Drones may be beginning to fill the skies and seas for a number of purposes, but what if a drone could lurk beneath the surface, just waiting to be deployed on an aerial operation? A drone developed by John Hopkins University’s Applied Physics Lab can do just such a thing, able to remain submerged for months prior to launch. When launched, the drone then ‘swims’ to the surface of the water and takes to the air just like any other quadcopter drone.
Named the Corrosion Resistant Aerial Covert Unmanned Nautical System or CRACUNS, this drone is created using cutting edge techniques such as those employed by 3D printing. This construction gives it a composite airframe with which it is able to survive the water movement and pressure of remaining underwater for long periods of time. The sensitive components of the drone that would be destroyed by water are contained within a dry pressure compartment and any exposed components have had commercially available waterproof coatings applied to them. So far, these techniques have held up, with a CRACUNS drone being kept in sea water for two months with no sign of damage or operational issues.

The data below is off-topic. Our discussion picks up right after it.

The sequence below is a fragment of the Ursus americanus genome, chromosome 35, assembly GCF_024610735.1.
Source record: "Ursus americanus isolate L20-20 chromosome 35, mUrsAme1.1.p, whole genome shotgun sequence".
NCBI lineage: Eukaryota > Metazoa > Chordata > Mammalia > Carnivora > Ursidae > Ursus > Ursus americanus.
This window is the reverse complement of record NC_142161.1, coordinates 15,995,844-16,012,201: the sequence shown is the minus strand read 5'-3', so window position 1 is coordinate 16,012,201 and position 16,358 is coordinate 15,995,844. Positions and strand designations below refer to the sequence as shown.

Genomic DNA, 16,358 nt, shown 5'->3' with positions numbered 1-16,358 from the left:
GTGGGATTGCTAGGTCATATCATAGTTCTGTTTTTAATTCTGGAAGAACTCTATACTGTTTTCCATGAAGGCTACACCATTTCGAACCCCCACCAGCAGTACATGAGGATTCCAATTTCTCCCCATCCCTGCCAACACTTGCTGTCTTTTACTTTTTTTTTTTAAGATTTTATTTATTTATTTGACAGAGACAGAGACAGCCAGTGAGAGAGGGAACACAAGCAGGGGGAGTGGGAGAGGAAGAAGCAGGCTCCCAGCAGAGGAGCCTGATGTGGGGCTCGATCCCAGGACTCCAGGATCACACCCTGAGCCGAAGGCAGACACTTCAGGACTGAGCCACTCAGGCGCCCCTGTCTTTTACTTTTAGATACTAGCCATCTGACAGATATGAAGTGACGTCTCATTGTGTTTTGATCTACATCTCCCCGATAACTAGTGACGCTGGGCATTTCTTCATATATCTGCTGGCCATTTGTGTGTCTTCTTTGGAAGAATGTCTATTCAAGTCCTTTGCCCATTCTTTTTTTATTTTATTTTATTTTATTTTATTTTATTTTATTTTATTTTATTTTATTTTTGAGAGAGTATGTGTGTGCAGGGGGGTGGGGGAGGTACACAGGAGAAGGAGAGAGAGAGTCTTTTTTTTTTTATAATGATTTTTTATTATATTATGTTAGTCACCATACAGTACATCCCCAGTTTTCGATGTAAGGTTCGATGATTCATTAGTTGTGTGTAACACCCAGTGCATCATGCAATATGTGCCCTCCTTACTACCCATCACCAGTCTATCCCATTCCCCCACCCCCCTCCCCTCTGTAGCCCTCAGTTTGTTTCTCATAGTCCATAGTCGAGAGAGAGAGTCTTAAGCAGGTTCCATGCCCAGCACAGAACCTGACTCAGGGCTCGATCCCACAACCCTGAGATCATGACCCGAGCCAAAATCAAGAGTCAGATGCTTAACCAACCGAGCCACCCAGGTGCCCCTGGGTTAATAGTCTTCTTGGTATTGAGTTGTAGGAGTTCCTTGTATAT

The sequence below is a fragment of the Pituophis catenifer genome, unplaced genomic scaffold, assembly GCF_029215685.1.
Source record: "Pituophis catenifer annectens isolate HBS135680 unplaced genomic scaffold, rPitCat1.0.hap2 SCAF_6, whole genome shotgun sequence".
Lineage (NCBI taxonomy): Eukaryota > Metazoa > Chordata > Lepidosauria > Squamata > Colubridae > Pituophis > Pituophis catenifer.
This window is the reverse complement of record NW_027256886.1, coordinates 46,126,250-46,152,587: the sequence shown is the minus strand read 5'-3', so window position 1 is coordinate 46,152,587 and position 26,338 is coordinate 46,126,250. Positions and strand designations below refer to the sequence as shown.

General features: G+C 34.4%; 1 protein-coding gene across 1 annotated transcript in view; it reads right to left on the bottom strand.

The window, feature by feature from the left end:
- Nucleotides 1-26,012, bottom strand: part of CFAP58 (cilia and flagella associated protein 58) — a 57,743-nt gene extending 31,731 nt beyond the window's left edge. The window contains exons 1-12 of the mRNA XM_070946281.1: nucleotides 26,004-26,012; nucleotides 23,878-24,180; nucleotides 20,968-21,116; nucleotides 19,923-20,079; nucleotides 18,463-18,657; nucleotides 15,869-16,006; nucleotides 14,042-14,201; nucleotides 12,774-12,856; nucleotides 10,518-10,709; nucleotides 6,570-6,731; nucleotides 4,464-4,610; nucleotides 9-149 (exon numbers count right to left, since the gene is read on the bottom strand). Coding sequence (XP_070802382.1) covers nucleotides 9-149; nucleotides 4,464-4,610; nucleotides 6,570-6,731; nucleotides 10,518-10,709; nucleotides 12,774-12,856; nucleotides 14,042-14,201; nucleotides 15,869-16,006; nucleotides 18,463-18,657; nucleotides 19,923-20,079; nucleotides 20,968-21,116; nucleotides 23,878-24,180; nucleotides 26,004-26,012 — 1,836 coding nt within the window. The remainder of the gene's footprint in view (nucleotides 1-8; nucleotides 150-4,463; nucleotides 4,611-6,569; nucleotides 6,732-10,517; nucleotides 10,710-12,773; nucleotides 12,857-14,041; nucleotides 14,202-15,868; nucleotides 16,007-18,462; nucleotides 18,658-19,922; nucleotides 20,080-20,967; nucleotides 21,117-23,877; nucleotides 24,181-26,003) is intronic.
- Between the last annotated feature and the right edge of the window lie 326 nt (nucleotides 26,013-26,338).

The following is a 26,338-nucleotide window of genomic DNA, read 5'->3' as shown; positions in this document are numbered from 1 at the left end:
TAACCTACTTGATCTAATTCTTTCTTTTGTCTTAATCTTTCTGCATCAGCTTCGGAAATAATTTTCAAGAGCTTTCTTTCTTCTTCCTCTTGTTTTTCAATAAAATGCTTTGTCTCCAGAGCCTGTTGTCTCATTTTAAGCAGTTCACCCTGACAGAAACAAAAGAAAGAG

CRACUNS also contains no metal components, to remove susceptibility to rusting as well as managing to be lightweight and low-cost. Altogether, this makes CRACUNS an attractive proposal for researchers and government agencies as the drone is able to operate in areas that were impossible for drones in the past. Large numbers of the drones could also be employed at any one time, either to cover a larger area or in case some units were to be lost. Whether drones like CRACUNS become more commonplace remains to be seen, but the techniques used in its design and construction show that there is still room for the development of groundbreaking new methods for fabricating machines.